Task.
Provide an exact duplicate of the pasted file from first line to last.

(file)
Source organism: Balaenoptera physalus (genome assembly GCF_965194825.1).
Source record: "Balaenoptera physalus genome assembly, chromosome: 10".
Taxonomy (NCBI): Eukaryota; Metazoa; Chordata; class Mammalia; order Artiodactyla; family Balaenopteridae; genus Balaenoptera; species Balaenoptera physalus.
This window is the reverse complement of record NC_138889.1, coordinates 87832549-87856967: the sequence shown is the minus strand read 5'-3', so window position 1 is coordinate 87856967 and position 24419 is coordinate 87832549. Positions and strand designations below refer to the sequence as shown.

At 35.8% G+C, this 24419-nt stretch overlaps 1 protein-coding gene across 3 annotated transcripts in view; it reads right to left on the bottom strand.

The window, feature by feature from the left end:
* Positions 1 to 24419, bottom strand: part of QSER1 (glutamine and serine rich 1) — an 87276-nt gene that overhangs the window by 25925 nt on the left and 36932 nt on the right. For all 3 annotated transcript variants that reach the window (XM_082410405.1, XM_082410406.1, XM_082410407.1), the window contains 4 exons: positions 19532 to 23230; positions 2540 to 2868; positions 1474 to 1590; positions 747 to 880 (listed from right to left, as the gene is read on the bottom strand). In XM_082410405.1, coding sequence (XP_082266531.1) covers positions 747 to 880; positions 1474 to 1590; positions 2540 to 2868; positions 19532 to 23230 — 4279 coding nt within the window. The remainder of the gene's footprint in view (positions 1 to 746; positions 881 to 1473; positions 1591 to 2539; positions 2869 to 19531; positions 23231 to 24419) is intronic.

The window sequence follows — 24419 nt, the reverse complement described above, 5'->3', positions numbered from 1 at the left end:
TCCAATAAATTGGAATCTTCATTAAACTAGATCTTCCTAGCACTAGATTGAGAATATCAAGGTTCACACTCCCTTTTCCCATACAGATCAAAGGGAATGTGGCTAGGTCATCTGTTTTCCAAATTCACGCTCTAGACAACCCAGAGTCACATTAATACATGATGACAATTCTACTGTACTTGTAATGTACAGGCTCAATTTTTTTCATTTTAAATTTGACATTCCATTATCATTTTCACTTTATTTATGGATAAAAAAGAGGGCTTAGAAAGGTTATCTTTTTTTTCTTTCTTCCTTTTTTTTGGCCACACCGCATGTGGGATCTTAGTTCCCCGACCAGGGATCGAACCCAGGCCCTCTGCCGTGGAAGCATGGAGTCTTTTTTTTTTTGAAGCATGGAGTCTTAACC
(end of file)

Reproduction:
Source organism: Balaenoptera physalus (genome assembly GCF_965194825.1).
Source record: "Balaenoptera physalus genome assembly, chromosome: 10".
Taxonomy (NCBI): Eukaryota; Metazoa; Chordata; class Mammalia; order Artiodactyla; family Balaenopteridae; genus Balaenoptera; species Balaenoptera physalus.
This window is the reverse complement of record NC_138889.1, coordinates 87832549-87856967: the sequence shown is the minus strand read 5'-3', so window position 1 is coordinate 87856967 and position 24419 is coordinate 87832549. Positions and strand designations below refer to the sequence as shown.

At 35.8% G+C, this 24419-nt stretch overlaps 1 protein-coding gene across 3 annotated transcripts in view; it reads right to left on the bottom strand.

The window, feature by feature from the left end:
* Positions 1 to 24419, bottom strand: part of QSER1 (glutamine and serine rich 1) — an 87276-nt gene that overhangs the window by 25925 nt on the left and 36932 nt on the right. For all 3 annotated transcript variants that reach the window (XM_082410405.1, XM_082410406.1, XM_082410407.1), the window contains 4 exons: positions 19532 to 23230; positions 2540 to 2868; positions 1474 to 1590; positions 747 to 880 (listed from right to left, as the gene is read on the bottom strand). In XM_082410405.1, coding sequence (XP_082266531.1) covers positions 747 to 880; positions 1474 to 1590; positions 2540 to 2868; positions 19532 to 23230 — 4279 coding nt within the window. The remainder of the gene's footprint in view (positions 1 to 746; positions 881 to 1473; positions 1591 to 2539; positions 2869 to 19531; positions 23231 to 24419) is intronic.

The window sequence follows — 24419 nt, the reverse complement described above, 5'->3', positions numbered from 1 at the left end:
TCCAATAAATTGGAATCTTCATTAAACTAGATCTTCCTAGCACTAGATTGAGAATATCAAGGTTCACACTCCCTTTTCCCATACAGATCAAAGGGAATGTGGCTAGGTCATCTGTTTTCCAAATTCACGCTCTAGACAACCCAGAGTCACATTAATACATGATGACAATTCTACTGTACTTGTAATGTACAGGCTCAATTTTTTTCATTTTAAATTTGACATTCCATTATCATTTTCACTTTATTTATGGATAAAAAAGAGGGCTTAGAAAGGTTATCTTTTTTTTCTTTCTTCCTTTTTTTTGGCCACACCGCATGTGGGATCTTAGTTCCCCGACCAGGGATCGAACCCAGGCCCTCTGCCGTGGAAGCATGGAGTCTTTTTTTTTTTGAAGCATGGAGTCTTAACC